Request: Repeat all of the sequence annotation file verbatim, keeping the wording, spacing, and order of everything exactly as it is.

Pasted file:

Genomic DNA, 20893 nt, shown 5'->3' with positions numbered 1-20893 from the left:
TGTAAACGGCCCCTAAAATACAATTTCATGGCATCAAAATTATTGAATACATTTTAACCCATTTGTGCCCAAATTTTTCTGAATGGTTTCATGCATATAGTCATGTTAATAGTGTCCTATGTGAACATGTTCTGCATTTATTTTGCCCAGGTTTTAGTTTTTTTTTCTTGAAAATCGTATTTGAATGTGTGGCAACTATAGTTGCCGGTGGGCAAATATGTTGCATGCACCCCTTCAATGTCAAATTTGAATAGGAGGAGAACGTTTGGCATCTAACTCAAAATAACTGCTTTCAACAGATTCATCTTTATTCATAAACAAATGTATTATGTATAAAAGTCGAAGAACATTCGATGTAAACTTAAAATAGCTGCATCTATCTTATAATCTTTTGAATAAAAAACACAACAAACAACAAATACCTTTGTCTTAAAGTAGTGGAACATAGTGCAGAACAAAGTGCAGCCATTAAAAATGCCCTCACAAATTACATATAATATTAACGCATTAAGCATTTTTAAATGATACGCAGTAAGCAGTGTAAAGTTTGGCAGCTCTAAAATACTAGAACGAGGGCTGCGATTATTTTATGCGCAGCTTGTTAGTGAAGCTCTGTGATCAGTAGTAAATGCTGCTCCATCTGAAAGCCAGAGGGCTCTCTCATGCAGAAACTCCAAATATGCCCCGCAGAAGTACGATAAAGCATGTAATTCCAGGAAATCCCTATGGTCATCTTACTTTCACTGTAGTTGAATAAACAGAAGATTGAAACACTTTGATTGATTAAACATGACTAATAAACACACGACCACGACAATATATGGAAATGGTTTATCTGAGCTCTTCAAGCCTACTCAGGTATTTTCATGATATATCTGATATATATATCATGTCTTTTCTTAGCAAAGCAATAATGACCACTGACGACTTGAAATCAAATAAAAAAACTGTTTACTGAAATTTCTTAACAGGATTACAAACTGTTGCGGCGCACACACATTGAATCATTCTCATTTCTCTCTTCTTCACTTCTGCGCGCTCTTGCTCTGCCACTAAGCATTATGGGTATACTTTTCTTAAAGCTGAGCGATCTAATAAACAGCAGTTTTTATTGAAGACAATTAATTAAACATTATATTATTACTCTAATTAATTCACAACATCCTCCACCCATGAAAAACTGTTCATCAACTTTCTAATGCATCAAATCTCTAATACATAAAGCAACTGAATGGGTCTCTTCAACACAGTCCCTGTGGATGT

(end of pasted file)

Genomic DNA, 20893 nt, shown 5'->3' with positions numbered 1-20893 from the left:
TGTAAACGGCCCCTAAAATACAATTTCATGGCATCAAAATTATTGAATACATTTTAACCCATTTGTGCCCAAATTTTTCTGAATGGTTTCATGCATATAGTCATGTTAATAGTGTCCTATGTGAACATGTTCTGCATTTATTTTGCCCAGGTTTTAGTTTTTTTTTCTTGAAAATCGTATTTGAATGTGTGGCAACTATAGTTGCCGGTGGGCAAATATGTTGCATGCACCCCTTCAATGTCAAATTTGAATAGGAGGAGAACGTTTGGCATCTAACTCAAAATAACTGCTTTCAACAGATTCATCTTTATTCATAAACAAATGTATTATGTATAAAAGTCGAAGAACATTCGATGTAAACTTAAAATAGCTGCATCTATCTTATAATCTTTTGAATAAAAAACACAACAAACAACAAATACCTTTGTCTTAAAGTAGTGGAACATAGTGCAGAACAAAGTGCAGCCATTAAAAATGCCCTCACAAATTACATATAATATTAACGCATTAAGCATTTTTAAATGATACGCAGTAAGCAGTGTAAAGTTTGGCAGCTCTAAAATACTAGAACGAGGGCTGCGATTATTTTATGCGCAGCTTGTTAGTGAAGCTCTGTGATCAGTAGTAAATGCTGCTCCATCTGAAAGCCAGAGGGCTCTCTCATGCAGAAACTCCAAATATGCCCCGCAGAAGTACGATAAAGCATGTAATTCCAGGAAATCCCTATGGTCATCTTACTTTCACTGTAGTTGAATAAACAGAAGATTGAAACACTTTGATTGATTAAACATGACTAATAAACACACGACCACGACAATATATGGAAATGGTTTATCTGAGCTCTTCAAGCCTACTCAGGTATTTTCATGATATATCTGATATATATATCATGTCTTTTCTTAGCAAAGCAATAATGACCACTGACGACTTGAAATCAAATAAAAAAACTGTTTACTGAAATTTCTTAACAGGATTACAAACTGTTGCGGCGCACACACATTGAATCATTCTCATTTCTCTCTTCTTCACTTCTGCGCGCTCTTGCTCTGCCACTAAGCATTATGGGTATACTTTTCTTAAAGCTGAGCGATCTAATAAACAGCAGTTTTTATTGAAGACAATTAATTAAACATTATATTATTACTCTAATTAATTCACAACATCCTCCACCCATGAAAAACTGTTCATCAACTTTCTAATGCATCAAATCTCTAATACATAAAGCAACTGAATGGGTCTCTTCAACACAGTCCCTGTGGATGT